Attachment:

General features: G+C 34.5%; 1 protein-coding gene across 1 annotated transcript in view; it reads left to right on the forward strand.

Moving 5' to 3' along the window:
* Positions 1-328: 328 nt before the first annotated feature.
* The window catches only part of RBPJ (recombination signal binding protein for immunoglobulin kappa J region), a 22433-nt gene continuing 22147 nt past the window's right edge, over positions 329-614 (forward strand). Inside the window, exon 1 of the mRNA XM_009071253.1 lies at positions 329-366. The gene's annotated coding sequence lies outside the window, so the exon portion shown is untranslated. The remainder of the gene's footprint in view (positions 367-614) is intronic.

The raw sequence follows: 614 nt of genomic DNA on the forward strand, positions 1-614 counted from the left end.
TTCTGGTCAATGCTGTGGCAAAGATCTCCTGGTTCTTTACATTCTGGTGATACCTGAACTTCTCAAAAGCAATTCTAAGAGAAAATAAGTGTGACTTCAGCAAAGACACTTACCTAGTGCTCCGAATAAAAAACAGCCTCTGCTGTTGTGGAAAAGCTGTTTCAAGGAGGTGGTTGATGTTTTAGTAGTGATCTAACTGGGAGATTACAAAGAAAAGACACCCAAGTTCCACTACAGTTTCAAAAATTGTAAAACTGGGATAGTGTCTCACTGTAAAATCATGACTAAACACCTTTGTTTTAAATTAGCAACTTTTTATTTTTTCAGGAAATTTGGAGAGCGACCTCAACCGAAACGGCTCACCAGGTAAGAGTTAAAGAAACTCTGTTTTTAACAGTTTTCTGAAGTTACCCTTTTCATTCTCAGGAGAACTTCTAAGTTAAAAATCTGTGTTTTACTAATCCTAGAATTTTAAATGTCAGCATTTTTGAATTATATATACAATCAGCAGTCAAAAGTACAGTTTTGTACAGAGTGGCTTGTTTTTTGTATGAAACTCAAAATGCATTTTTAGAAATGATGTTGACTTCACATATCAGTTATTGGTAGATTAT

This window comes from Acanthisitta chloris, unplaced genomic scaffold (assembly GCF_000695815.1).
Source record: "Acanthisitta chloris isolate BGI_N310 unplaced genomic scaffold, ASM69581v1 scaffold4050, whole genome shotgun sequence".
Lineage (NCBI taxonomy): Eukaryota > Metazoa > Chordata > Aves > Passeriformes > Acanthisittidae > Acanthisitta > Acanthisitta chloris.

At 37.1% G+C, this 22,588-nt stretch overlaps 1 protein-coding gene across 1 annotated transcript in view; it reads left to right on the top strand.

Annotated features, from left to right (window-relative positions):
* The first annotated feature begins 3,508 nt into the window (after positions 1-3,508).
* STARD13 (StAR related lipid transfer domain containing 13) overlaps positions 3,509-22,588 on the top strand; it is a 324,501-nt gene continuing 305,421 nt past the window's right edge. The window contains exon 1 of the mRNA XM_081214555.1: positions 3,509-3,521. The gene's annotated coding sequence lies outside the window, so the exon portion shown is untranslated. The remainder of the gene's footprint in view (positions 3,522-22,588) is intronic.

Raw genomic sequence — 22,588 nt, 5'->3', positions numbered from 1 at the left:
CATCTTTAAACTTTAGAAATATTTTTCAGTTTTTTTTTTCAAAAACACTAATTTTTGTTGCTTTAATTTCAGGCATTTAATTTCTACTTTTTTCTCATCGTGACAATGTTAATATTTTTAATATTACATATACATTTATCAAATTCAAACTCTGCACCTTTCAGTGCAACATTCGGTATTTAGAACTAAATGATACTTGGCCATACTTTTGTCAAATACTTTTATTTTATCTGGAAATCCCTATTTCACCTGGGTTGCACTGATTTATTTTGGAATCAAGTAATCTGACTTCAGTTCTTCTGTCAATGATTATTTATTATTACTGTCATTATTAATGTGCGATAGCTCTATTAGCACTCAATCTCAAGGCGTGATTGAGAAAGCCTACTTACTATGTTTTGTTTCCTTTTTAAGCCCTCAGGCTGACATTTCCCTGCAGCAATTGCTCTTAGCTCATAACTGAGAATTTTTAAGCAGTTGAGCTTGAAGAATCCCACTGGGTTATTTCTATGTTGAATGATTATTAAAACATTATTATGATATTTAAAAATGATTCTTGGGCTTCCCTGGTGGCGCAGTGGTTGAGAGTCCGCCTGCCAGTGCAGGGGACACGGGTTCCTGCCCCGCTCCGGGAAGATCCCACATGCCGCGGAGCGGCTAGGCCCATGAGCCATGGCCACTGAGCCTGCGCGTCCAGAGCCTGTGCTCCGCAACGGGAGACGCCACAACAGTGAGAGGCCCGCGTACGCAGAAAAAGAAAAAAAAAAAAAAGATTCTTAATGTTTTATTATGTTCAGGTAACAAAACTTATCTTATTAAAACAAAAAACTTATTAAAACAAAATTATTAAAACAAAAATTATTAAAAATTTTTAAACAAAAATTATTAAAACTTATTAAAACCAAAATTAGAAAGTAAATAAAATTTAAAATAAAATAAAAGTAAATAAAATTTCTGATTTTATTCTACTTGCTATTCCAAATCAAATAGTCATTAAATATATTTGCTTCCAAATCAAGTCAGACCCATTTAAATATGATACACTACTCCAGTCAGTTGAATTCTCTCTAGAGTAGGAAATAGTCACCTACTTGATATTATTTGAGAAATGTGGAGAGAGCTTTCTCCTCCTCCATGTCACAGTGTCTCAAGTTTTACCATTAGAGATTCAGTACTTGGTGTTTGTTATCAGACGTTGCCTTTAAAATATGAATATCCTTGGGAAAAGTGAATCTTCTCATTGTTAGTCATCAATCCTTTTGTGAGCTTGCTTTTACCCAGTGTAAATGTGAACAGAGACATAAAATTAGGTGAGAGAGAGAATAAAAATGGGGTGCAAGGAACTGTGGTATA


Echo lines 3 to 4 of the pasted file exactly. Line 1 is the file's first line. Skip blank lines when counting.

* Positions 1-328: 328 nt before the first annotated feature.
* The window catches only part of RBPJ (recombination signal binding protein for immunoglobulin kappa J region), a 22433-nt gene continuing 22147 nt past the window's right edge, over positions 329-614 (forward strand). Inside the window, exon 1 of the mRNA XM_009071253.1 lies at positions 329-366. The gene's annotated coding sequence lies outside the window, so the exon portion shown is untranslated. The remainder of the gene's footprint in view (positions 367-614) is intronic.